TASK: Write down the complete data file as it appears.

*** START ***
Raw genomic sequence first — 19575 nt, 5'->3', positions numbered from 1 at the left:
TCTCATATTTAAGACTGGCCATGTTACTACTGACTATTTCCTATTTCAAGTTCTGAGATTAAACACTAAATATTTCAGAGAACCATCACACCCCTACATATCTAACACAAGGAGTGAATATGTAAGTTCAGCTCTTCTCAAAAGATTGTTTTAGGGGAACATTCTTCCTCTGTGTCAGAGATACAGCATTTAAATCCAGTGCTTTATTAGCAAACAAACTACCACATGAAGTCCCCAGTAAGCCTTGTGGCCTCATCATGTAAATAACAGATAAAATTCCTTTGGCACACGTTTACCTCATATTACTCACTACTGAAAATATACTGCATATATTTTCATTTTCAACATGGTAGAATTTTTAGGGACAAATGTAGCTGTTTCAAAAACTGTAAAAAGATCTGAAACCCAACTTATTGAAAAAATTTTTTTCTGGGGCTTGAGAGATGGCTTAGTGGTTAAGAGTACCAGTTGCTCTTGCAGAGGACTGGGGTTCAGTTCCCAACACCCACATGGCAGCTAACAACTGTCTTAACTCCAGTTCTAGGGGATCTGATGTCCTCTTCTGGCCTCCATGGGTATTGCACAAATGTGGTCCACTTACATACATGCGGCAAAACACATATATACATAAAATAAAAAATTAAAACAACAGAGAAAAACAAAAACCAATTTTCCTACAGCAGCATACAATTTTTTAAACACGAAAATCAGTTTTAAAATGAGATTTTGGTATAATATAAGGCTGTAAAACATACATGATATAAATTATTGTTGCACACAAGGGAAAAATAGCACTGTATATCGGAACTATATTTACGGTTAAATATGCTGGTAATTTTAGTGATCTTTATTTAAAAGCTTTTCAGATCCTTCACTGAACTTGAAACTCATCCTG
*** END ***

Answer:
Raw genomic sequence first — 19575 nt, 5'->3', positions numbered from 1 at the left:
TCTCATATTTAAGACTGGCCATGTTACTACTGACTATTTCCTATTTCAAGTTCTGAGATTAAACACTAAATATTTCAGAGAACCATCACACCCCTACATATCTAACACAAGGAGTGAATATGTAAGTTCAGCTCTTCTCAAAAGATTGTTTTAGGGGAACATTCTTCCTCTGTGTCAGAGATACAGCATTTAAATCCAGTGCTTTATTAGCAAACAAACTACCACATGAAGTCCCCAGTAAGCCTTGTGGCCTCATCATGTAAATAACAGATAAAATTCCTTTGGCACACGTTTACCTCATATTACTCACTACTGAAAATATACTGCATATATTTTCATTTTCAACATGGTAGAATTTTTAGGGACAAATGTAGCTGTTTCAAAAACTGTAAAAAGATCTGAAACCCAACTTATTGAAAAAATTTTTTTCTGGGGCTTGAGAGATGGCTTAGTGGTTAAGAGTACCAGTTGCTCTTGCAGAGGACTGGGGTTCAGTTCCCAACACCCACATGGCAGCTAACAACTGTCTTAACTCCAGTTCTAGGGGATCTGATGTCCTCTTCTGGCCTCCATGGGTATTGCACAAATGTGGTCCACTTACATACATGCGGCAAAACACATATATACATAAAATAAAAAATTAAAACAACAGAGAAAAACAAAAACCAATTTTCCTACAGCAGCATACAATTTTTTAAACACGAAAATCAGTTTTAAAATGAGATTTTGGTATAATATAAGGCTGTAAAACATACATGATATAAATTATTGTTGCACACAAGGGAAAAATAGCACTGTATATCGGAACTATATTTACGGTTAAATATGCTGGTAATTTTAGTGATCTTTATTTAAAAGCTTTTCAGATCCTTCACTGAACTTGAAACTCATCCTG